As long as the mempool calculations are intertwined with logic for producing block templates, any change to the mempool code must include changes to the block template generation code. It is better, and less error prone, to make changes to one piece of a larger refactor at a time. For a progressive change, there are two possible options: Add additional calculations to the mempool which are faster than the existing algorithm, and then change the mining code to use them. Change the mining code not to depend on the mempool, and then remove the existing calculations from the mempool completely. However, the mempool fee calculations are complex, and each value requires updating when: new transactions are received, new blocks are received, transactions are dropped from the mempool, and when transactions are manually reprioritized. For the case when a new block is received, this must happen before a block validation can complete so that the mempool is in a consistent state for new transactions and mining. However, the block receipt operation degenerates into a bulk operation which is different code from iterative updates. This requires the same calculations to be made two different ways; leading to the potential for bugs if these calculations need to be changed in the future.

Due to the complexity, and computational expense, of maintaining mempool consistency during transaction acceptance, going with option 2 is proposed. There are some tradeoffs with moving package handling to the block template creation process.

GetNewBlock is called on a duty cycle by mining pool software. As long as it does take the cs_main, and mempool, locks for an extended period of time, moving the calculation to GetNewBlock does not hurt mempool acceptance in a significant way. Additionally, if GetNewBlock takes some additional time to work, this impacts mining performance immediately after receipt of a new chain tip. Additionally, some transactions may not confirm as quickly as they otherwise would had the template been updated sooner.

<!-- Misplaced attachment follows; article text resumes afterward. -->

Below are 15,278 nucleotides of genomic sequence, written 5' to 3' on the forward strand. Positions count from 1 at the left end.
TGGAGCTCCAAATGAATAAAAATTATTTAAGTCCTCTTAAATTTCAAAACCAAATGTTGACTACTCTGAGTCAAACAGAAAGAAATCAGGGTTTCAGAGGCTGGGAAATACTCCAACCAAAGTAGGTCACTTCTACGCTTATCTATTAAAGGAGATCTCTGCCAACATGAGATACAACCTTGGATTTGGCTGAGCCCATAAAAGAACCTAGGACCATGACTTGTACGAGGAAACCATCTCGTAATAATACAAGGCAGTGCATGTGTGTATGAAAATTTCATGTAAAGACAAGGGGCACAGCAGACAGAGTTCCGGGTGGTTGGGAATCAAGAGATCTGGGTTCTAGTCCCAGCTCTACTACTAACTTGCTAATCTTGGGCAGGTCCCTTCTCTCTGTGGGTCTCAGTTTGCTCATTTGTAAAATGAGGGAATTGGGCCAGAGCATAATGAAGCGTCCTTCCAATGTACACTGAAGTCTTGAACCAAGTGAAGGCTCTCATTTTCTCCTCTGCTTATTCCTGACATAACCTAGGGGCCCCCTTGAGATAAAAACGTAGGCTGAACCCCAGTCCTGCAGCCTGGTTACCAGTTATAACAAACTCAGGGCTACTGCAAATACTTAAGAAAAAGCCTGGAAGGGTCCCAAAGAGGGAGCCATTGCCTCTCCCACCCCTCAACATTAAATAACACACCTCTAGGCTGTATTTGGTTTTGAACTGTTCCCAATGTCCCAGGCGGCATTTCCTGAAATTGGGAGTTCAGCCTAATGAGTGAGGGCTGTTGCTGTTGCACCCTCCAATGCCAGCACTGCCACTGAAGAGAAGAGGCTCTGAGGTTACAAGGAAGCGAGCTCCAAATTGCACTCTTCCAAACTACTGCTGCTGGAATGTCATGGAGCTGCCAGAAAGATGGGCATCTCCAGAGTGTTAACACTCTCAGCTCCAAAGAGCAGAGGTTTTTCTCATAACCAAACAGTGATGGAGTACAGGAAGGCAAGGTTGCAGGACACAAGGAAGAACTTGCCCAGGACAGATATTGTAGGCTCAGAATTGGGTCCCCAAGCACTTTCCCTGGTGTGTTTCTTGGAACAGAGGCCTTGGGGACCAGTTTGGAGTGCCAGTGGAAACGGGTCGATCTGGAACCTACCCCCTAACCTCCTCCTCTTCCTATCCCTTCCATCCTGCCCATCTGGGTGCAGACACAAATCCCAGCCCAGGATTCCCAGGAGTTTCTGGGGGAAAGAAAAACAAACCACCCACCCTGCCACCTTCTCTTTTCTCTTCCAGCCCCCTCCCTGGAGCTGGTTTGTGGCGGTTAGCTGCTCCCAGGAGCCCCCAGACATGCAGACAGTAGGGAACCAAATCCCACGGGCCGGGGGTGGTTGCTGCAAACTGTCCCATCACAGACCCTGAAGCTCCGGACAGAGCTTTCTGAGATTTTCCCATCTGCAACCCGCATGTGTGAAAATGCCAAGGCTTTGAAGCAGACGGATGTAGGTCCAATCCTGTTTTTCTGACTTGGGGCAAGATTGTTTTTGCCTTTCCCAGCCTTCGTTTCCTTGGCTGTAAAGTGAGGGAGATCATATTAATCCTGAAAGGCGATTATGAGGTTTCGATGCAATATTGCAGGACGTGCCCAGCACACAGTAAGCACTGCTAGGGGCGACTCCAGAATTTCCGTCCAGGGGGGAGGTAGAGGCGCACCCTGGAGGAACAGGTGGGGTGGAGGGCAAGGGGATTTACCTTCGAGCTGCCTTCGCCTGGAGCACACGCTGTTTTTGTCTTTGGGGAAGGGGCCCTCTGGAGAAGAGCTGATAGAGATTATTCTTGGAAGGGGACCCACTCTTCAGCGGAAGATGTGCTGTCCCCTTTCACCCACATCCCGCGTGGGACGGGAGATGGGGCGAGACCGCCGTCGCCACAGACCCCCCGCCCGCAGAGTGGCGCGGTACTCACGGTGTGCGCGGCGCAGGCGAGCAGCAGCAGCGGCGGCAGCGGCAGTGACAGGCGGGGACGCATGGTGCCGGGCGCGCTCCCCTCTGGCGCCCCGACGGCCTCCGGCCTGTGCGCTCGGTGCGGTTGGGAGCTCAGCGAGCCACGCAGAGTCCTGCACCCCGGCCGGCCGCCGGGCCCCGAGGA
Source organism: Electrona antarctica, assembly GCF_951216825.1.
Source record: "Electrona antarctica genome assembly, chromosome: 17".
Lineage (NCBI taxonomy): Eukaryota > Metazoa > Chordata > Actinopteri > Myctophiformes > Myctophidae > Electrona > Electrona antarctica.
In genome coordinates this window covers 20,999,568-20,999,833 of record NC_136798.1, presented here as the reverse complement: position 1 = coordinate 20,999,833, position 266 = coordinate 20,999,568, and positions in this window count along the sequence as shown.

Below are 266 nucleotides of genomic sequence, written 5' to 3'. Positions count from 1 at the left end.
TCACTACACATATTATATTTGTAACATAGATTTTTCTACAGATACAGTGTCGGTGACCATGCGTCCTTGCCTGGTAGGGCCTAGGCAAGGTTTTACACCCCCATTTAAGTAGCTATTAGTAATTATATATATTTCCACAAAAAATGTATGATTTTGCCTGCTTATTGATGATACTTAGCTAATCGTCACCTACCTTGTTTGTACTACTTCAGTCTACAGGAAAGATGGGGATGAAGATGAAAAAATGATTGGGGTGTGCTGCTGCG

These tradeoffs are acceptable if we can reduce the total time spent in GetNewBlock with an improved package selection algorithm. The current version of addPackageTxns also recomputes package fees progressively as groups of transactions are added to the potential block. Since our proposed algorithm algorithm does not need to update fees progressively, we are able to realize significant time savings here. The proposed algorithm is O(|N|+|M|) where N and M are the number of transactions and edges in the mempool. Each transaction, and transaction dependency (edge), requires blockspace in a roughly linear fashion, ensuring the calculations scale roughly linearly with fees.

Additionally, decoupling the mempool from the mining code allows for the number of invariants the mempool has to enforce to be reduced. Instead of requiring that all package information must be consistent at the mempool boundaries, we now only require that the mempool not include any orphan transactions. With a single responsibility, large amounts of code can be removed from the mempool.

Studies in software defects show us that the ratio of bugs per line of code is roughly 20 bugs per KLOC. Given that Bitcoin ABC is mission critical software, choosing solutions which simply the overall codebase is wise. The total addition caused by these changes to miner.cpp is ~300 lines, while ~400 lines are able to be deleted. Additionally, one index and another 25 lines of code are able to be deleted from txmempool.cpp. Another 121 lines of unit tests may deleted in txmempool_tests.cpp. Step 3 of the proposed solution will likely remove approximately 500 more lines from the mempool.


Fig 4 Benchmarks of altered vs unaltered code for transaction chains